Will the Covid crisis change the playing field for large multinational companies?

 “The competitiveness of companies is an ever-evolving factor, because it changes as the external world changes. In this sector today I see three main areas of change, not particularly related to Covid: globalisation as we knew it no longer exists, and many countries that represent important markets now favor local companies or those from “friendly” countries. Secondly, the need to grow and acquire new skills leads large companies to favor mergers and acquisitions rather than organic growth strategies. Thirdly, companies need to gain new skills related to sustainability, data, technology and new business models“.


In addition to this big wave of public funding, are private investors interested in targeting large European projects?

“Increasingly, large projects are being financed through public-private partnerships (PPPs). These forms are extremely complex, because the public and private sectors have different investment goals. But the two need to work together. In the last 15 years in Europe more than 1,000 projects have been financed through PPPs, and this type of financing is growing strongly. To date in Italy, the Pedemontana Veneta highway has been the largest project financed through this mechanism.”


Newport City Skyline, UK

You live and work in London, a city that has undergone profound changes in recent years thanks also to considerable investments. Can big cities, such as London and Paris, pursue sustainable models of living and qualitative levels of well-being while remaining megacities?

“I hope so, because the trend is clear: people are moving to large cities, and this is why we must have “smart cities,” with a limited impact on the environment and that use technology and data in real time to understand what residents need. The ultimate goal of a “smart city” transformation is to raise the quality of life for its citizens with as little impact on the environment as possible. For developing cities, this change is difficult because of their tumultuous growth. For European cities this change is part of their lived experience. London is at the top of the charts of global “smart cities,” but also Milan is increasingly making its mark with modern and ambitious projects.”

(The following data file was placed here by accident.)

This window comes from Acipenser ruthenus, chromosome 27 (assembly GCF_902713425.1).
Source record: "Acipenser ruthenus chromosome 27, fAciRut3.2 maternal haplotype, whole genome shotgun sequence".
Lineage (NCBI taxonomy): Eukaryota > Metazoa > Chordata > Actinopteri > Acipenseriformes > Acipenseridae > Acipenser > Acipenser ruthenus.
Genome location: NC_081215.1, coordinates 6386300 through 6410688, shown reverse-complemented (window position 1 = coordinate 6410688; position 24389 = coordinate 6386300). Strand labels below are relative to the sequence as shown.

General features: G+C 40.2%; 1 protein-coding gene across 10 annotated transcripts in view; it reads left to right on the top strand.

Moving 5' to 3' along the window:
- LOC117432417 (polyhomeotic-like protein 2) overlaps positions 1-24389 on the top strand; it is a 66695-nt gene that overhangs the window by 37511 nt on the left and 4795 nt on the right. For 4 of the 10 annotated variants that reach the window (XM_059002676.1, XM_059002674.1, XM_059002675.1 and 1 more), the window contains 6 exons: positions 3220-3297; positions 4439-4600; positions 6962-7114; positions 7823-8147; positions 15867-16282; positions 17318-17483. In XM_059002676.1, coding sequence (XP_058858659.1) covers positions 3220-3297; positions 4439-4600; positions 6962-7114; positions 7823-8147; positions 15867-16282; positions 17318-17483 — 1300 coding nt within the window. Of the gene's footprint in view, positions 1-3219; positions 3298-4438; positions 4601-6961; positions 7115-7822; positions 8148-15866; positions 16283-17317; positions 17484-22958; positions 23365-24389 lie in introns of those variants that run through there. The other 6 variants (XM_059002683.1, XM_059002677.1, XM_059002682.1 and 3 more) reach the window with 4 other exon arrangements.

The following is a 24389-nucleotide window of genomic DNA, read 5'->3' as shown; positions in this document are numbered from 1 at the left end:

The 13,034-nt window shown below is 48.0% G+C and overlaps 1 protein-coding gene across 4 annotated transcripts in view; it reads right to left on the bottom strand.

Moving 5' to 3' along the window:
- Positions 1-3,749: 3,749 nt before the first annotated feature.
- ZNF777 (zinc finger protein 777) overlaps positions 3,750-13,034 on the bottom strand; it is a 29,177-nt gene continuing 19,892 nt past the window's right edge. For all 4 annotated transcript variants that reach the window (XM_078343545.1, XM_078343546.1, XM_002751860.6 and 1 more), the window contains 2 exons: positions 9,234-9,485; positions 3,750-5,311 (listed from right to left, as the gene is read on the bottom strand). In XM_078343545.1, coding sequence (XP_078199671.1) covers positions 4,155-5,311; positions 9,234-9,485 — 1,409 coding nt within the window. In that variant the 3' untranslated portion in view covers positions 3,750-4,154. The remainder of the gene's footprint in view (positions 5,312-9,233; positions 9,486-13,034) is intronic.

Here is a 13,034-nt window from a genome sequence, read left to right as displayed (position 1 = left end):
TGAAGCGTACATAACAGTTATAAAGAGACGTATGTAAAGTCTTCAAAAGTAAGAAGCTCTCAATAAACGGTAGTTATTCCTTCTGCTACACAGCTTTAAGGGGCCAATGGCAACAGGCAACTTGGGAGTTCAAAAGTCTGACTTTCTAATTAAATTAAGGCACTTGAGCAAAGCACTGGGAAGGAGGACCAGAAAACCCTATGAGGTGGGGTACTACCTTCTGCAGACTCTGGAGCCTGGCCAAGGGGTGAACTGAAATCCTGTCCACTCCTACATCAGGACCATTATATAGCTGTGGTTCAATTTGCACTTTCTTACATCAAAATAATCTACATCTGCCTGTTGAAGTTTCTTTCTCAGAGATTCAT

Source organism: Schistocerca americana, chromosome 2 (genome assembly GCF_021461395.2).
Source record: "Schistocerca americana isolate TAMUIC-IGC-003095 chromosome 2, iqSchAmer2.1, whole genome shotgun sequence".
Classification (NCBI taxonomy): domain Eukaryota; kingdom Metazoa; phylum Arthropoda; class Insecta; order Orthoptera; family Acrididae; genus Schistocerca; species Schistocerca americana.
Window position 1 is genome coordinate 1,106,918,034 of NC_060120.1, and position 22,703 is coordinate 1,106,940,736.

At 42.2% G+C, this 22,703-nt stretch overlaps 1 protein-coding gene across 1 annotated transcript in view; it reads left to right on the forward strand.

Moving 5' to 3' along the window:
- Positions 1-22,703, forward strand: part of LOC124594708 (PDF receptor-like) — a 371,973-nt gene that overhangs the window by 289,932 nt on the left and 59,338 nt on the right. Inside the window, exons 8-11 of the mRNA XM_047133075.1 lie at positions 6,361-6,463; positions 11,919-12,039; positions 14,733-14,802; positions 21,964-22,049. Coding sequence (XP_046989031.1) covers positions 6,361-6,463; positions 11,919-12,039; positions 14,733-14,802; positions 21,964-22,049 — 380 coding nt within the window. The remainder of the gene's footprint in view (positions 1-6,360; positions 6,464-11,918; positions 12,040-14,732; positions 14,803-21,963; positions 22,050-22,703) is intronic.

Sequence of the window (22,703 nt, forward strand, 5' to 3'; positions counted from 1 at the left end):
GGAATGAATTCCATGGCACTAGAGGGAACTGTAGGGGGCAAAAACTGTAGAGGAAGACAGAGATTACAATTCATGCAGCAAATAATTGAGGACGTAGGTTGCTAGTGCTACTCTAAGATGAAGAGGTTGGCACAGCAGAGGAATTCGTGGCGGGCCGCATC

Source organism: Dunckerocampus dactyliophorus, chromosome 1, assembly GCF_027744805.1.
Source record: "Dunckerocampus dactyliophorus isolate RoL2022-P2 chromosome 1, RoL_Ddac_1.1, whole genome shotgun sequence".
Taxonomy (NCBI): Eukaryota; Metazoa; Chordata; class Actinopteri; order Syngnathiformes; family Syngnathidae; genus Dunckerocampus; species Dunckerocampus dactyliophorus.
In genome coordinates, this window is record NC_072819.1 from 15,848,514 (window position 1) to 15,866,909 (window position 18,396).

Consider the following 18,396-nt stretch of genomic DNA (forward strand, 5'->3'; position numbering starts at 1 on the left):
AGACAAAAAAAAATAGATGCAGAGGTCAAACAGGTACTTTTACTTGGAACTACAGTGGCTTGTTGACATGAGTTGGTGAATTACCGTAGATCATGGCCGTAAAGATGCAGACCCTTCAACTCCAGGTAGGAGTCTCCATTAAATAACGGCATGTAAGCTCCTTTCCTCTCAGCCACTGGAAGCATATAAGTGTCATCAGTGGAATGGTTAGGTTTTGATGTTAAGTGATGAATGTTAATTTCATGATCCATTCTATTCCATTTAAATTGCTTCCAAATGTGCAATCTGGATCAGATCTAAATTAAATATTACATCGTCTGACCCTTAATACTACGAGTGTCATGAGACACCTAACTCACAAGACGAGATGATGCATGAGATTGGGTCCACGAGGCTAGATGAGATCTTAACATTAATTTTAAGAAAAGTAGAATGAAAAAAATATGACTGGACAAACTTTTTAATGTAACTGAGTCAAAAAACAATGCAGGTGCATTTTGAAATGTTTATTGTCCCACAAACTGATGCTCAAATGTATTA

We often talk about talent and giving space to young people. What do you think are the most vital markets for young talent in Europe and what are the most interesting experiences?

 “In Europe, London will continue to attract a lot of young people even after Brexit. The start-up ecosystem is unique in Europe (although Berlin and Paris are growing), and so is the concentration of banks, fintech and academic institutions of global excellence. Suffice it to say that four of the world’s top universities are in or near London: Cambridge, Imperial College of London, Oxford, and University College of London, my own university. Amsterdam, thanks to tax breaks, is attracting many corporations and there is a lively job market there today. The Nordic countries attract for the quality of life.


Yet, on paper, Italy is the country with the best quality of life: the Italian lifestyle is envied everywhere… 

“I am very concerned that Italy does not attract young talent from other countries: everyone dreams of a vacation in Italy, and everyone loves Italy — but very few try to come here to work. This should make those who govern us reflect: for years I’ve been arguing that our country’s real problem is not the brain drain, but the failure to attract new talent.”


Professor (Education) in Strategy and Sustainability and Deputy Director (MBA and International) at UCL School of Management. In 2010, he was the youngest MBA director in the world. In 2018, the American business education website “Poets & Quants” listed him as one of the “40 Under 40” most influential business professors in the world. He is a leading expert on sustainability as applied to large companies.